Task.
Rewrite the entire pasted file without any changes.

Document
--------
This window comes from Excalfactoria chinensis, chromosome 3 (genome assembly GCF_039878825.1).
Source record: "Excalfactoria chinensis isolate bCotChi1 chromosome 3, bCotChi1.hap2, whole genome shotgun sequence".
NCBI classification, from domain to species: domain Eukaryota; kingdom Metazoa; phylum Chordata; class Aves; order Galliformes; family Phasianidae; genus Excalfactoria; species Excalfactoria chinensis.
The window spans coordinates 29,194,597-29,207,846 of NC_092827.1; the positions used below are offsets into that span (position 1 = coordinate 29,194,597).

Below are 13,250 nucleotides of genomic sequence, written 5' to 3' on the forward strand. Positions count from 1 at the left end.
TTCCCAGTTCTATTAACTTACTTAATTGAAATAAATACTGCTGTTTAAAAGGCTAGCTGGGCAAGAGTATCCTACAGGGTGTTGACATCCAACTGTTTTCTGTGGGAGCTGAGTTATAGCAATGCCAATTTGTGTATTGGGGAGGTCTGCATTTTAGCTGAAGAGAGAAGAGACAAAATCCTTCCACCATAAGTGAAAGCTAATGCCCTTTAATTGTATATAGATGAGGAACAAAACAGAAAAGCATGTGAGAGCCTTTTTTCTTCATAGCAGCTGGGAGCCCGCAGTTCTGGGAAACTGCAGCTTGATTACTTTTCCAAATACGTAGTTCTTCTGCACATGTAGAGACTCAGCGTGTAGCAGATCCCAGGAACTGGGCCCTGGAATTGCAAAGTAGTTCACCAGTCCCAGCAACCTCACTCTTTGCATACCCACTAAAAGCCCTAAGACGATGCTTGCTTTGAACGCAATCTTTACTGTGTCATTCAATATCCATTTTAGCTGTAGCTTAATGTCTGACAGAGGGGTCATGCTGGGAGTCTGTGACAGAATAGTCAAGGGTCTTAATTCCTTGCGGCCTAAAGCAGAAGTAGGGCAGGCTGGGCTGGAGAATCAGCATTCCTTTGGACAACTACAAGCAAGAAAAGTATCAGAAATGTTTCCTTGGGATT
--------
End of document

This window comes from Excalfactoria chinensis, chromosome 3 (genome assembly GCF_039878825.1).
Source record: "Excalfactoria chinensis isolate bCotChi1 chromosome 3, bCotChi1.hap2, whole genome shotgun sequence".
NCBI classification, from domain to species: domain Eukaryota; kingdom Metazoa; phylum Chordata; class Aves; order Galliformes; family Phasianidae; genus Excalfactoria; species Excalfactoria chinensis.
The window spans coordinates 29,194,597-29,207,846 of NC_092827.1; the positions used below are offsets into that span (position 1 = coordinate 29,194,597).

Below are 13,250 nucleotides of genomic sequence, written 5' to 3' on the forward strand. Positions count from 1 at the left end.
TTCCCAGTTCTATTAACTTACTTAATTGAAATAAATACTGCTGTTTAAAAGGCTAGCTGGGCAAGAGTATCCTACAGGGTGTTGACATCCAACTGTTTTCTGTGGGAGCTGAGTTATAGCAATGCCAATTTGTGTATTGGGGAGGTCTGCATTTTAGCTGAAGAGAGAAGAGACAAAATCCTTCCACCATAAGTGAAAGCTAATGCCCTTTAATTGTATATAGATGAGGAACAAAACAGAAAAGCATGTGAGAGCCTTTTTTCTTCATAGCAGCTGGGAGCCCGCAGTTCTGGGAAACTGCAGCTTGATTACTTTTCCAAATACGTAGTTCTTCTGCACATGTAGAGACTCAGCGTGTAGCAGATCCCAGGAACTGGGCCCTGGAATTGCAAAGTAGTTCACCAGTCCCAGCAACCTCACTCTTTGCATACCCACTAAAAGCCCTAAGACGATGCTTGCTTTGAACGCAATCTTTACTGTGTCATTCAATATCCATTTTAGCTGTAGCTTAATGTCTGACAGAGGGGTCATGCTGGGAGTCTGTGACAGAATAGTCAAGGGTCTTAATTCCTTGCGGCCTAAAGCAGAAGTAGGGCAGGCTGGGCTGGAGAATCAGCATTCCTTTGGACAACTACAAGCAAGAAAAGTATCAGAAATGTTTCCTTGGGATT